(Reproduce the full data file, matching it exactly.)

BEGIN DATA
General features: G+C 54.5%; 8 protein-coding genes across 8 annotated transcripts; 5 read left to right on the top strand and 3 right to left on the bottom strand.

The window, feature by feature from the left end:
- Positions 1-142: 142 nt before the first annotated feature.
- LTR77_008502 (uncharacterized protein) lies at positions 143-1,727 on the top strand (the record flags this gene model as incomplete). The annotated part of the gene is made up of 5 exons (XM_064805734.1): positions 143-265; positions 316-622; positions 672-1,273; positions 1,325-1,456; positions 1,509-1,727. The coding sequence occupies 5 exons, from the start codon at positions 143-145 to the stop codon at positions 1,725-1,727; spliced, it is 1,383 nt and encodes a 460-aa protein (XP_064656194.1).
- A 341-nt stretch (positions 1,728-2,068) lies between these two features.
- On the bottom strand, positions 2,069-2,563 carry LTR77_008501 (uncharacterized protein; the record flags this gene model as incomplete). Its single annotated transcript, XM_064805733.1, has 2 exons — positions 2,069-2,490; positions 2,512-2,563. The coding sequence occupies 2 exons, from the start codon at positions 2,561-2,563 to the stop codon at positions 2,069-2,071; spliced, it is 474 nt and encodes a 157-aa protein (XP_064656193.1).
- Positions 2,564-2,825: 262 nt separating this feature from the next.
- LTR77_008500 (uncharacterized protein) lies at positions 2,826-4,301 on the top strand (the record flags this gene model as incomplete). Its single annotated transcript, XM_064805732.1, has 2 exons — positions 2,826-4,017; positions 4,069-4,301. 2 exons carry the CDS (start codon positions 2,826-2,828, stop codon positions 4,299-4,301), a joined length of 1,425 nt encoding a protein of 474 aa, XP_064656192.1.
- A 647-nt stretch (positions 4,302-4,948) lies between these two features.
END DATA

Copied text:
General features: G+C 54.5%; 8 protein-coding genes across 8 annotated transcripts; 5 read left to right on the top strand and 3 right to left on the bottom strand.

The window, feature by feature from the left end:
- Positions 1-142: 142 nt before the first annotated feature.
- LTR77_008502 (uncharacterized protein) lies at positions 143-1,727 on the top strand (the record flags this gene model as incomplete). The annotated part of the gene is made up of 5 exons (XM_064805734.1): positions 143-265; positions 316-622; positions 672-1,273; positions 1,325-1,456; positions 1,509-1,727. The coding sequence occupies 5 exons, from the start codon at positions 143-145 to the stop codon at positions 1,725-1,727; spliced, it is 1,383 nt and encodes a 460-aa protein (XP_064656194.1).
- A 341-nt stretch (positions 1,728-2,068) lies between these two features.
- On the bottom strand, positions 2,069-2,563 carry LTR77_008501 (uncharacterized protein; the record flags this gene model as incomplete). Its single annotated transcript, XM_064805733.1, has 2 exons — positions 2,069-2,490; positions 2,512-2,563. The coding sequence occupies 2 exons, from the start codon at positions 2,561-2,563 to the stop codon at positions 2,069-2,071; spliced, it is 474 nt and encodes a 157-aa protein (XP_064656193.1).
- Positions 2,564-2,825: 262 nt separating this feature from the next.
- LTR77_008500 (uncharacterized protein) lies at positions 2,826-4,301 on the top strand (the record flags this gene model as incomplete). Its single annotated transcript, XM_064805732.1, has 2 exons — positions 2,826-4,017; positions 4,069-4,301. 2 exons carry the CDS (start codon positions 2,826-2,828, stop codon positions 4,299-4,301), a joined length of 1,425 nt encoding a protein of 474 aa, XP_064656192.1.
- A 647-nt stretch (positions 4,302-4,948) lies between these two features.